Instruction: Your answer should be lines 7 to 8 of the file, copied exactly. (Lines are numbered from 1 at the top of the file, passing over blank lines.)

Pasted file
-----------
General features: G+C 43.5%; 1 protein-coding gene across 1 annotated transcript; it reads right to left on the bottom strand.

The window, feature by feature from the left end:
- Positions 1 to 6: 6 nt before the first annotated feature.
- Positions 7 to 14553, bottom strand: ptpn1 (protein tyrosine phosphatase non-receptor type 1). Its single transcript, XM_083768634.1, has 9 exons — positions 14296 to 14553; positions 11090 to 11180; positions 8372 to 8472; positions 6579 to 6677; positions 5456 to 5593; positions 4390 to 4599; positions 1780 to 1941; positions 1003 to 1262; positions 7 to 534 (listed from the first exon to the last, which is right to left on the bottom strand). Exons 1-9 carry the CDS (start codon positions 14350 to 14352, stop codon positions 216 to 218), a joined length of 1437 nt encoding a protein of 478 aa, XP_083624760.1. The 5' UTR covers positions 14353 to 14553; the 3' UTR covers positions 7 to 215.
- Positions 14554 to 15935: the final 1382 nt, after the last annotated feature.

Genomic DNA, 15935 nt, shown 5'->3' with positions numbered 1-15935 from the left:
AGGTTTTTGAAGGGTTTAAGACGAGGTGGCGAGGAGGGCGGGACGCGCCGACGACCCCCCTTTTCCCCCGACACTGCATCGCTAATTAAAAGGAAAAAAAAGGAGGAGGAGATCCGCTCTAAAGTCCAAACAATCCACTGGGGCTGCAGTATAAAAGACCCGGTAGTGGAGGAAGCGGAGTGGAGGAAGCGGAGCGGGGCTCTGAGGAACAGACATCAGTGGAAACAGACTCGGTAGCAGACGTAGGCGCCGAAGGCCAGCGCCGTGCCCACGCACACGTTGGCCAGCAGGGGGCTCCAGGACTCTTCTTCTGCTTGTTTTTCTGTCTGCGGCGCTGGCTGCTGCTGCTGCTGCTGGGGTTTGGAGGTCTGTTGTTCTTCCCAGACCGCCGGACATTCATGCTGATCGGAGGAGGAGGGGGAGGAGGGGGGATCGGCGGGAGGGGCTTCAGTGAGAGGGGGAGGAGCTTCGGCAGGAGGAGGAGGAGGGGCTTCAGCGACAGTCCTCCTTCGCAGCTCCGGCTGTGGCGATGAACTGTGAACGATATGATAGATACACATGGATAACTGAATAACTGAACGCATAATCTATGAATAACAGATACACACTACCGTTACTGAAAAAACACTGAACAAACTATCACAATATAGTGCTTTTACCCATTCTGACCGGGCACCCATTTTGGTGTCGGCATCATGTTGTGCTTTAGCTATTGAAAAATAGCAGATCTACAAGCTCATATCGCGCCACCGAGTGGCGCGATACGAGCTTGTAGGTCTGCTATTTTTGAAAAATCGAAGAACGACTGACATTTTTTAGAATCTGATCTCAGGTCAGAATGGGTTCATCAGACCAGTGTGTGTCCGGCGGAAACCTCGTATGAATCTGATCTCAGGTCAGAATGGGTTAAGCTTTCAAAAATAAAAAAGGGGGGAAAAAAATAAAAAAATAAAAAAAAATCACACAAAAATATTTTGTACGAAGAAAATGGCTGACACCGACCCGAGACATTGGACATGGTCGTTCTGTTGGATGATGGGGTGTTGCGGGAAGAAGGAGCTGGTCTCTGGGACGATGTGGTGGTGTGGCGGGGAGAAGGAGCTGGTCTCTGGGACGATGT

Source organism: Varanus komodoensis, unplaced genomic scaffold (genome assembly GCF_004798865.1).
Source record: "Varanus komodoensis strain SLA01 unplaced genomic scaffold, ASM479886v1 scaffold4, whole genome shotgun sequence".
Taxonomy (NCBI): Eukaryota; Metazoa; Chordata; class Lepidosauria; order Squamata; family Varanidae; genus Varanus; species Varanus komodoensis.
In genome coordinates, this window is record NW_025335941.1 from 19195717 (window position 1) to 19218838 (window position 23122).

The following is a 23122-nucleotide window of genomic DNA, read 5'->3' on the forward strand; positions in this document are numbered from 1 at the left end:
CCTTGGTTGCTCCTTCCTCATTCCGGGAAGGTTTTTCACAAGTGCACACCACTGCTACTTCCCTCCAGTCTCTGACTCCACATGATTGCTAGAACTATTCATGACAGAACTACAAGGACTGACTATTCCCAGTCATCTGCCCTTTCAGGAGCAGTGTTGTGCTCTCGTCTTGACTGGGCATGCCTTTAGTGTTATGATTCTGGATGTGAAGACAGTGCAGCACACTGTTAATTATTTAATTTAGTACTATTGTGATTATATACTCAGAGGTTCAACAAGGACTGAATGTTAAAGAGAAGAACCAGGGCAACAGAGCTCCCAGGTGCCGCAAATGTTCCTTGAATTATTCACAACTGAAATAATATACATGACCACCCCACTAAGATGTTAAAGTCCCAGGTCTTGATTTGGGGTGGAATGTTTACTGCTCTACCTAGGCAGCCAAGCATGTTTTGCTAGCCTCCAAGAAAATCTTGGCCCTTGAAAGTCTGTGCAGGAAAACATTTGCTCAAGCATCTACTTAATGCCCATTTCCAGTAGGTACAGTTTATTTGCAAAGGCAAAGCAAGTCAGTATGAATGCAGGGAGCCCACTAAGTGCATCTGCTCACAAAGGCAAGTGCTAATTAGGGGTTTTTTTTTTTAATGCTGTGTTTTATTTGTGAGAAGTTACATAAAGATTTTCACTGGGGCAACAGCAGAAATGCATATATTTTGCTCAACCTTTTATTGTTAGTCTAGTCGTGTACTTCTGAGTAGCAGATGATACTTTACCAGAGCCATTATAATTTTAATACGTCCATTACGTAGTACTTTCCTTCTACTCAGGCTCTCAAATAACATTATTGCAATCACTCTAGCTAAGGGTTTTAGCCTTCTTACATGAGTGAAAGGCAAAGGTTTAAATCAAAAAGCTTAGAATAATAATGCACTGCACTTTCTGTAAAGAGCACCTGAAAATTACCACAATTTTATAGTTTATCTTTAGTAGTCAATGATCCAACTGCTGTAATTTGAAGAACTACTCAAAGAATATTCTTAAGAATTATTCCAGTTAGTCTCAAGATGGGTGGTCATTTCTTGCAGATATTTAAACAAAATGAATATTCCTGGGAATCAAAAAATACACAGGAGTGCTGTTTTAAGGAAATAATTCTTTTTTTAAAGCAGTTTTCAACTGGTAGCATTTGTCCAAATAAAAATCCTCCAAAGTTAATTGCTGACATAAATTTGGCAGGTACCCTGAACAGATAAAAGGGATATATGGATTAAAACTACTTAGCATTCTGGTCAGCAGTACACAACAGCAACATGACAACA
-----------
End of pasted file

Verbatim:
AGGTTTTTGAAGGGTTTAAGACGAGGTGGCGAGGAGGGCGGGACGCGCCGACGACCCCCCTTTTCCCCCGACACTGCATCGCTAATTAAAAGGAAAAAAAAGGAGGAGGAGATCCGCTCTAAAGTCCAAACAATCCACTGGGGCTGCAGTATAAAAGACCCGGTAGTGGAGGAAGCGGAGTGGAGGAAGCGGAGCGGGGCTCTGAGGAACAGACATCAGTGGAAACAGACTCGGTAGCAGACGTAGGCGCCGAAGGCCAGCGCCGTGCCCACGCACACGTTGGCCAGCAGGGGGCTCCAGGACTCTTCTTCTGCTTGTTTTTCTGTCTGCGGCGCTGGCTGCTGCTGCTGCTGCTGGGGTTTGGAGGTCTGTTGTTCTTCCCAGACCGCCGGACATTCATGCTGATCGGAGGAGGAGGGGGAGGAGGGGGGATCGGCGGGAGGGGCTTCAGTGAGAGGGGGAGGAGCTTCGGCAGGAGGAGGAGGAGGGGCTTCAGCGACAGTCCTCCTTCGCAGCTCCGGCTGTGGCGATGAACTGTGAACGATATGATAGATACACATGGATAACTGAATAACTGAACGCATAATCTATGAATAACAGATACACACTACCGTTACTGAAAAAACACTGAACAAACTATCACAATATAGTGCTTTTACCCATTCTGACCGGGCACCCATTTTGGTGTCGGCATCATGTTGTGCTTTAGCTATTGAAAAATAGCAGATCTACAAGCTCATATCGCGCCACCGAGTGGCGCGATACGAGCTTGTAGGTCTGCTATTTTTGAAAAATCGAAGAACGACTGACATTTTTTAGAATCTGATCTCAGGTCAGAATGGGTTCATCAGACCAGTGTGTGTCCGGCGGAAACCTCGTATGAATCTGATCTCAGGTCAGAATGGGTTAAGCTTTCAAAAATAAAAAAGGGGGGAAAAAAATAAAAAAATAAAAAAAAATCACACAAAAATATTTTGTACGAAGAAAATGGCTGACACCGACCCGAGACATTGGACATGGTCGTTCTGTTGGATGATGGGGTGTTGCGGGAAGAAGGAGCTGGTCTCTGGGACGATGTGGTGGTGTGGCGGGGAGAAGGAGCTGGTCTCTGGGACGATGT

Source organism: Varanus komodoensis, unplaced genomic scaffold (genome assembly GCF_004798865.1).